Agencies on tribal consultation river trip
This week and next, the National Park Service (NPS) and the Bureau of Reclamation are expected to lead a tribal consultation river trip along the Colorado River through the Grand Canyon.
The purpose of this trip is for the NPS and the Reclamation to consult with affiliated tribes about various river-related issues within the park - specifically implementation of the Colorado River Management Plan (CRMP), development of the upcoming Resource Stewardship/Backcountry Management Plan and implementation of an archaeological treatment plan for 151 sites affected by Glen Canyon Dam.
The integrity and stability of these 151 sites have been affected by Glen Canyon Dam, natural processes and visitor use. Glen Canyon Dam itself has greatly reduced the amount of sediment suspended in the Colorado River and deposited on terraces along the river. Due to continual sediment depletion over the past 30-plus years of dam operations, these sites have been cut by small drainages, leading to artifacts and masonry walls tumbling into them. There has also been the widespread exposure of archaeological remains as sand is carried away and these remains are exposed to the elements and human activity.
The NPS and Reclamation are in the process of developing a treatment plan for these 151 sites, and they want the tribes' recommendations. Possible treatments that could be taken include full excavation, partial excavation, monitoring, revegetation or no action.
"It is important that federal agencies gather tribal perspectives on how we treat their ancestral homelands." said Grand Canyon National Park's Chief of Cultural Resources Jan Balsom. "These consultations help the National Park Service to better manage Grand Canyon National Park and preserve this landscape's heritage."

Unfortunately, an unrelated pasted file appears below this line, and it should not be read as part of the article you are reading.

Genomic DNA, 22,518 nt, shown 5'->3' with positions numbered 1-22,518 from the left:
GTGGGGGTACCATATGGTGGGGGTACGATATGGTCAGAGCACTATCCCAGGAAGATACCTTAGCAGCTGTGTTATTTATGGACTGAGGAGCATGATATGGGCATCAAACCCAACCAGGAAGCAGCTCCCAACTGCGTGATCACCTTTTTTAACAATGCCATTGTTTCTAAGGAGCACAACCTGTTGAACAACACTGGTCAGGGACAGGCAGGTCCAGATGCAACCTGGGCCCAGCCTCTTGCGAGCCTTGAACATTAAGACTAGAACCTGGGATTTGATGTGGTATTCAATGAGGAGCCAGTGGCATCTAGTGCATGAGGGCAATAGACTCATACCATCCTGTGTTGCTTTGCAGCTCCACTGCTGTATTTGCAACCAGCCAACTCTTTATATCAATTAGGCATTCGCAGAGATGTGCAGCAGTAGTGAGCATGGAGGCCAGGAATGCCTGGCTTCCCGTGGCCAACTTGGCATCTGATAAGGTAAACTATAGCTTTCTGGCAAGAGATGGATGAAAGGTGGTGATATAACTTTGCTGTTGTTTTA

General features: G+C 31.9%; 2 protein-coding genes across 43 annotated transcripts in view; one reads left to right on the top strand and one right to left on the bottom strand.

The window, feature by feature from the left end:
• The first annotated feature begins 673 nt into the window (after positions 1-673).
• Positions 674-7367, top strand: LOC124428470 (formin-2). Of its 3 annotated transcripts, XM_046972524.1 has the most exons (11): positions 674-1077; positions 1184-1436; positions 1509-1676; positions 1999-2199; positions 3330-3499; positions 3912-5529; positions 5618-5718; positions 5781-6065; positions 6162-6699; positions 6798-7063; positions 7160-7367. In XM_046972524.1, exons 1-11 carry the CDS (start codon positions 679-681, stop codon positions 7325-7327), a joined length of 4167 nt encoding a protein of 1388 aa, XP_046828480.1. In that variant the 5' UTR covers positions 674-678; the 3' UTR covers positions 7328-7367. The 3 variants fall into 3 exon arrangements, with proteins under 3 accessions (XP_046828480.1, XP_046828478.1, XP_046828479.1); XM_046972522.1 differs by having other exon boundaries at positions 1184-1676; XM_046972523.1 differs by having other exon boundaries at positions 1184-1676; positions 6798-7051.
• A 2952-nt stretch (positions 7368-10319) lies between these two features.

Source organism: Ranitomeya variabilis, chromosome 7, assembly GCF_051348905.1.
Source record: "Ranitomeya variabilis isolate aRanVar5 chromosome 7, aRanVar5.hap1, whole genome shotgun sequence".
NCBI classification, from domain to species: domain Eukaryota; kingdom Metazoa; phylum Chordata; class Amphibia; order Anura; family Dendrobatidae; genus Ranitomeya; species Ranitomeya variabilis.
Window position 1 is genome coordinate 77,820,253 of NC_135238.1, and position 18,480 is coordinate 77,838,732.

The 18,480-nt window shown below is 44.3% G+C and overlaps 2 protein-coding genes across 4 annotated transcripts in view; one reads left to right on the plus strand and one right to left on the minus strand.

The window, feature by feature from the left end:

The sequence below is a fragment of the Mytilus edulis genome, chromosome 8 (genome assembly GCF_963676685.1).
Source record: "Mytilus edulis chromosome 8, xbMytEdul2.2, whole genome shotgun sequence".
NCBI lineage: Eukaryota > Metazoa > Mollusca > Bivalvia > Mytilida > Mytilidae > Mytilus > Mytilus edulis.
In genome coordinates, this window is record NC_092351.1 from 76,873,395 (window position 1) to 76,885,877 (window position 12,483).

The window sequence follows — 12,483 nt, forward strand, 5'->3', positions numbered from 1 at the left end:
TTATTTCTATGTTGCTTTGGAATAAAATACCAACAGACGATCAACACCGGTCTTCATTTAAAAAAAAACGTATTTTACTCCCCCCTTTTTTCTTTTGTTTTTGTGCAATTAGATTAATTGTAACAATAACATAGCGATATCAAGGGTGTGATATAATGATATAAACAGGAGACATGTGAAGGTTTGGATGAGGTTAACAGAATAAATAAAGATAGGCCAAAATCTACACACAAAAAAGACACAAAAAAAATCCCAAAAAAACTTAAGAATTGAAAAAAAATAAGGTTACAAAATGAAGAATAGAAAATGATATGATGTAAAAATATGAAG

There are 11 tribes who have ancestral ties to the Grand Canyon. In addition to representatives from the NPS and Reclamation, representatives from the Las Vegas Band of Paiute Indians, the Pueblo of Zuni, the Moapa Paiute Tribe, the Kaibab Band of Paiute Indians, the Navajo Nation, the Hualapai Tribe, the Hopi Tribe, and the Yavapai/Apache Nation will be in attendance on this river trip. The NPS has been consulting with area tribes on river-related issues since 1990. The last tribal consultation river trip took place two years ago.
"Tribal consultation is an ongoing process and relationship," said Balsom. "Doing consultations like this river trip helps the National Park Service to build better relations with area tribes. We become better neighbors and stewards."
In cooperation with archaeologists from the Museum of Northern Arizona (MNA), archaeologists from the Grand Canyon are currently excavating nine archaeological sites that are most threatened by dam operations. Over the next five years, archaeologists will complete site testing, excavation, stabilization and interpretation for park visitors. Both the NPS and MNA hope the excavations of these nine sites will shed some light on the Grand Canyon's rich prehistory.
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